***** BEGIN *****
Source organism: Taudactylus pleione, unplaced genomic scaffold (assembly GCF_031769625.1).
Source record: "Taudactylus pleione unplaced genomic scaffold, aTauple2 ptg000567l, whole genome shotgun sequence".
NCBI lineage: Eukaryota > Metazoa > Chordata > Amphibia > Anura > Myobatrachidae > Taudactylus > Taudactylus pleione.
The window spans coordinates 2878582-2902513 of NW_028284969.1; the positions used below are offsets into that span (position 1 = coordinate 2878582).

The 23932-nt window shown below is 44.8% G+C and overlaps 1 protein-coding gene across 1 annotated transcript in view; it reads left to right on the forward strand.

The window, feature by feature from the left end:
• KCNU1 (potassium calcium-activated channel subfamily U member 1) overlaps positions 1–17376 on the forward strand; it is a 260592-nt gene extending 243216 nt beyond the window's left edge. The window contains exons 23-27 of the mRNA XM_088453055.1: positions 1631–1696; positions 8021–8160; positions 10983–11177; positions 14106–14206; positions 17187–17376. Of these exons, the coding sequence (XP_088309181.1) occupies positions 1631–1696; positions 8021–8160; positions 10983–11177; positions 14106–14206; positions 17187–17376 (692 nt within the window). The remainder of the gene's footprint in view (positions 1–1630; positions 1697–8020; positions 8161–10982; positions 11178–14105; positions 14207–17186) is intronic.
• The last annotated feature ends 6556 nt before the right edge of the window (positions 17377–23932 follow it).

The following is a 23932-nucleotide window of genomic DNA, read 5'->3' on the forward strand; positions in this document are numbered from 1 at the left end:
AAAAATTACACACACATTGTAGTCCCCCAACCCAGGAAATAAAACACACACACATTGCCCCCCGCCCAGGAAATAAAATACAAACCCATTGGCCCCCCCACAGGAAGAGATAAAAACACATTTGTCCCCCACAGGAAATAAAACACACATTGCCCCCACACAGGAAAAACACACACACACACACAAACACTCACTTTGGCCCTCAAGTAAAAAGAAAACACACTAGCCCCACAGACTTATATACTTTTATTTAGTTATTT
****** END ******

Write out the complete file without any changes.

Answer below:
Source organism: Taudactylus pleione, unplaced genomic scaffold (assembly GCF_031769625.1).
Source record: "Taudactylus pleione unplaced genomic scaffold, aTauple2 ptg000567l, whole genome shotgun sequence".
NCBI lineage: Eukaryota > Metazoa > Chordata > Amphibia > Anura > Myobatrachidae > Taudactylus > Taudactylus pleione.
The window spans coordinates 2878582-2902513 of NW_028284969.1; the positions used below are offsets into that span (position 1 = coordinate 2878582).

The 23932-nt window shown below is 44.8% G+C and overlaps 1 protein-coding gene across 1 annotated transcript in view; it reads left to right on the forward strand.

The window, feature by feature from the left end:
• KCNU1 (potassium calcium-activated channel subfamily U member 1) overlaps positions 1–17376 on the forward strand; it is a 260592-nt gene extending 243216 nt beyond the window's left edge. The window contains exons 23-27 of the mRNA XM_088453055.1: positions 1631–1696; positions 8021–8160; positions 10983–11177; positions 14106–14206; positions 17187–17376. Of these exons, the coding sequence (XP_088309181.1) occupies positions 1631–1696; positions 8021–8160; positions 10983–11177; positions 14106–14206; positions 17187–17376 (692 nt within the window). The remainder of the gene's footprint in view (positions 1–1630; positions 1697–8020; positions 8161–10982; positions 11178–14105; positions 14207–17186) is intronic.
• The last annotated feature ends 6556 nt before the right edge of the window (positions 17377–23932 follow it).

The following is a 23932-nucleotide window of genomic DNA, read 5'->3' on the forward strand; positions in this document are numbered from 1 at the left end:
AAAAATTACACACACATTGTAGTCCCCCAACCCAGGAAATAAAACACACACACATTGCCCCCCGCCCAGGAAATAAAATACAAACCCATTGGCCCCCCCACAGGAAGAGATAAAAACACATTTGTCCCCCACAGGAAATAAAACACACATTGCCCCCACACAGGAAAAACACACACACACACACAAACACTCACTTTGGCCCTCAAGTAAAAAGAAAACACACTAGCCCCACAGACTTATATACTTTTATTTAGTTATTT